B.C. economy to grow in face of global turmoil

Credit Union sees three per cent growth for province, while poll finds pessimistic residents hunkering down

Growth in the B.C. economy is forecast at at least three per cent in 2016 and beyond despite a downturn in global markets that has fueled consumer pessimism.

Growth in the B.C. economy is forecast at at least three per cent in 2016 and beyond despite a downturn in global markets that has fueled consumer pessimism.

B.C.’s economy is forecast to grow at a healthy clip of three per cent this year despite growing global financial uncertainty that has seen stock markets plunge and the Canadian dollar swoon in tandem with the dive in oil prices.

That prediction comes from Central 1 Credit Union senior economist Bryan Yu, who says the province will lead Canada in growth and should weather the global economic turmoil well, thanks to improved exports and tourism due to the weak loonie.

“B.C. will continue to benefit from low interest rates and a lower currency, despite challenges presented by a weak commodity sector,” Yu said. “Lifted by household demand and housing investment, economic growth will ease slightly from 2015 but remain moderate.”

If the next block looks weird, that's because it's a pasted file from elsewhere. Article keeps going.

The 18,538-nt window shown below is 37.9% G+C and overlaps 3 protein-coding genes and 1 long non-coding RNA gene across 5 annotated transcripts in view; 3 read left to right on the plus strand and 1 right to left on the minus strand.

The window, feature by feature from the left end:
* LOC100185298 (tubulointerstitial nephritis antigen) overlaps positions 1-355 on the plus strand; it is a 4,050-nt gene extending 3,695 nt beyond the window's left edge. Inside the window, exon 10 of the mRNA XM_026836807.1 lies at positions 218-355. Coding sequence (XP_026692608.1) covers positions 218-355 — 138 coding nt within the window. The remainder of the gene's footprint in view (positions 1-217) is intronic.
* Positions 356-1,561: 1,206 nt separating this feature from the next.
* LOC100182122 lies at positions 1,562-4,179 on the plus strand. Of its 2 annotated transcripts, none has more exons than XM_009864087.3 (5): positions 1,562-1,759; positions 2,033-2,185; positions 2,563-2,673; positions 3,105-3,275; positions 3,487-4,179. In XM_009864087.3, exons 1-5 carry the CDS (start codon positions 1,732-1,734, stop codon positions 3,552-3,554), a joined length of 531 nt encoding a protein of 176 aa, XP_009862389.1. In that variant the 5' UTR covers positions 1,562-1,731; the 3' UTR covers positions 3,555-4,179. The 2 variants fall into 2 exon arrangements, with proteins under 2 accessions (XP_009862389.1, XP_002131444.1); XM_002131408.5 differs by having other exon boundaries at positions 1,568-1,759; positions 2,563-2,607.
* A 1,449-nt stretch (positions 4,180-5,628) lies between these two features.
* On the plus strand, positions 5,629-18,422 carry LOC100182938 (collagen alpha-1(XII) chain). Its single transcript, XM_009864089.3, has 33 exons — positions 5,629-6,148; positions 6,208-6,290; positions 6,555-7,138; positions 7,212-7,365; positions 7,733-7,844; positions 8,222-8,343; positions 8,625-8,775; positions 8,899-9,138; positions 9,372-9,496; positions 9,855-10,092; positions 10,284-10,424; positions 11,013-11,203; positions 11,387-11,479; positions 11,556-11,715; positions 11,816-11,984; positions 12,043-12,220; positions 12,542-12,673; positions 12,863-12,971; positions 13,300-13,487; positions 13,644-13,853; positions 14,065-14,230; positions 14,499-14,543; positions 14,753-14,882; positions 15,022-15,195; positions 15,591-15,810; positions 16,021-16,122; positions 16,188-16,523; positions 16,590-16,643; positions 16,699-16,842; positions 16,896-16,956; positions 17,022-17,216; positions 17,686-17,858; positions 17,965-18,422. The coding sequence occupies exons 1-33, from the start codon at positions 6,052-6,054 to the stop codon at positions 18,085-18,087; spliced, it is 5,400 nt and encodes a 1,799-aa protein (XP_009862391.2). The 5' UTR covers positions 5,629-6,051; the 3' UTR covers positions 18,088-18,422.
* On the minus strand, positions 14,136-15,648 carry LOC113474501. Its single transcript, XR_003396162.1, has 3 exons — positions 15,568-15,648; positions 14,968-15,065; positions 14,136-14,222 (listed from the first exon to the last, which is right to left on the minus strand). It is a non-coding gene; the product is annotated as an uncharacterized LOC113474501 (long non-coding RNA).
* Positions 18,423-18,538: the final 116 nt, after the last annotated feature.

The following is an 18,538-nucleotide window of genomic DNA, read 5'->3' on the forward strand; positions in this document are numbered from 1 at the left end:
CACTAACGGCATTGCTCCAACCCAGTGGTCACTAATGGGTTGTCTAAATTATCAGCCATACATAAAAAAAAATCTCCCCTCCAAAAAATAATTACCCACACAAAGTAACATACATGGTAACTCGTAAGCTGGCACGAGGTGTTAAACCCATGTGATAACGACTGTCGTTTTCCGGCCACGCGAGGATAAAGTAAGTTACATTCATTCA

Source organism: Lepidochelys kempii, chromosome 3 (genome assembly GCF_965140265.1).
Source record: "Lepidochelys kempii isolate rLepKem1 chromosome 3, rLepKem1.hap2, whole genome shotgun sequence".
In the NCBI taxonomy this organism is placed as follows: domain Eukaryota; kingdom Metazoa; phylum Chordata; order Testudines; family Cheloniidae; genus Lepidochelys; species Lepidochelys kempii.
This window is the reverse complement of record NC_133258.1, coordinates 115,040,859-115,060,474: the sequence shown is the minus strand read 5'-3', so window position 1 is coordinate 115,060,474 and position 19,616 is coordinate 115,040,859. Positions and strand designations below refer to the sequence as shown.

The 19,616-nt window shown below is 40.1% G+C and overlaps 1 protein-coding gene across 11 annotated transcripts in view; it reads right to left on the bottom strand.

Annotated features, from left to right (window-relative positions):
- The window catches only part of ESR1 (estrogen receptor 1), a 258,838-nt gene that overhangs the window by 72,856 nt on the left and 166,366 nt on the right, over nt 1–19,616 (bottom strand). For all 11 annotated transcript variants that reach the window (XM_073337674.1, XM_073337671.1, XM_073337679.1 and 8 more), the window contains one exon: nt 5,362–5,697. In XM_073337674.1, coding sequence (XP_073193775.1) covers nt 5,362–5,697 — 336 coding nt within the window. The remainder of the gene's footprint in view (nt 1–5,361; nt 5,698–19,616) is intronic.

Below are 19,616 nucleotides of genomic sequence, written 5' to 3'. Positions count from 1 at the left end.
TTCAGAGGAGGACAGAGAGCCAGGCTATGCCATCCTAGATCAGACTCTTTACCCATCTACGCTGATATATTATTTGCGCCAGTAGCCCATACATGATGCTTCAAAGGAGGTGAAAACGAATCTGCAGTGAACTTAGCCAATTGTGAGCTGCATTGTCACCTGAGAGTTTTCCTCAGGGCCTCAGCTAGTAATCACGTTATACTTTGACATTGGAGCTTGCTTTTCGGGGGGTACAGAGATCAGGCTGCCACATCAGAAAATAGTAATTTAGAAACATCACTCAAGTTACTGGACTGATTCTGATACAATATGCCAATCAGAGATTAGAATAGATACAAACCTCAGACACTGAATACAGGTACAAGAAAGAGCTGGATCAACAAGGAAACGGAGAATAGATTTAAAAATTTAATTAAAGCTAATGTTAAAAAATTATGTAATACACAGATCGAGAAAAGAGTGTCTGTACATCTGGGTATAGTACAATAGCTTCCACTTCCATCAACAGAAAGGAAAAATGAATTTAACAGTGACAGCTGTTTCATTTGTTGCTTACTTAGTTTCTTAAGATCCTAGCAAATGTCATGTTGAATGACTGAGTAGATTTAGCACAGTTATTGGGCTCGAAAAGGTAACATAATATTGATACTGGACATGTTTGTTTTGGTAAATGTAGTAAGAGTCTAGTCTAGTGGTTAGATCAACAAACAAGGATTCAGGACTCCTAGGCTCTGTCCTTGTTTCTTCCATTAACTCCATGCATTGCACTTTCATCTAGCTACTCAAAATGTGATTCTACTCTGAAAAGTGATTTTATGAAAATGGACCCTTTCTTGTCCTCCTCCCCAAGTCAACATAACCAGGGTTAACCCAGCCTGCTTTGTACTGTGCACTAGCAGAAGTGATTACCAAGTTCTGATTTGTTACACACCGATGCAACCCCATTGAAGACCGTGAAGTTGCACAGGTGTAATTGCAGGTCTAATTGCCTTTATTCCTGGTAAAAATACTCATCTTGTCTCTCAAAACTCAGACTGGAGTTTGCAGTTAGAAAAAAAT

Yu also expects economic growth to average three per cent from 2017 on, with steady consumer activity and higher business investment tied to major project construction.

His forecast assumes one large liquefied natural gas terminal will be built in B.C. and Yu cautioned growth would be slower at about 2.5 per cent and unemployment higher by 0.5 per cent if a new LNG plant fails to materialize.

He predicts unemployment will edge up slightly in 2016 to 6.3 per cent before declining in subsequent years.

The forecast is in contrast to a new Insights West poll that shows B.C. residents have become considerably more pessimistic about the economy and many are adopting a frugal mindset as they hunker down for financial trouble.

Two-in-five of those surveyed expect B.C.’s economy to decline and at least 40 per cent said they plan to slash spending on entertainment, new clothes or dining out to prepare for tougher times.

The poll found 93 per cent expect to pay more for groceries over the next six months and 71 per cent expect higher real estate prices.

Nearly half of respondents said they’ve worried frequently or occasionally about the value of their investments.

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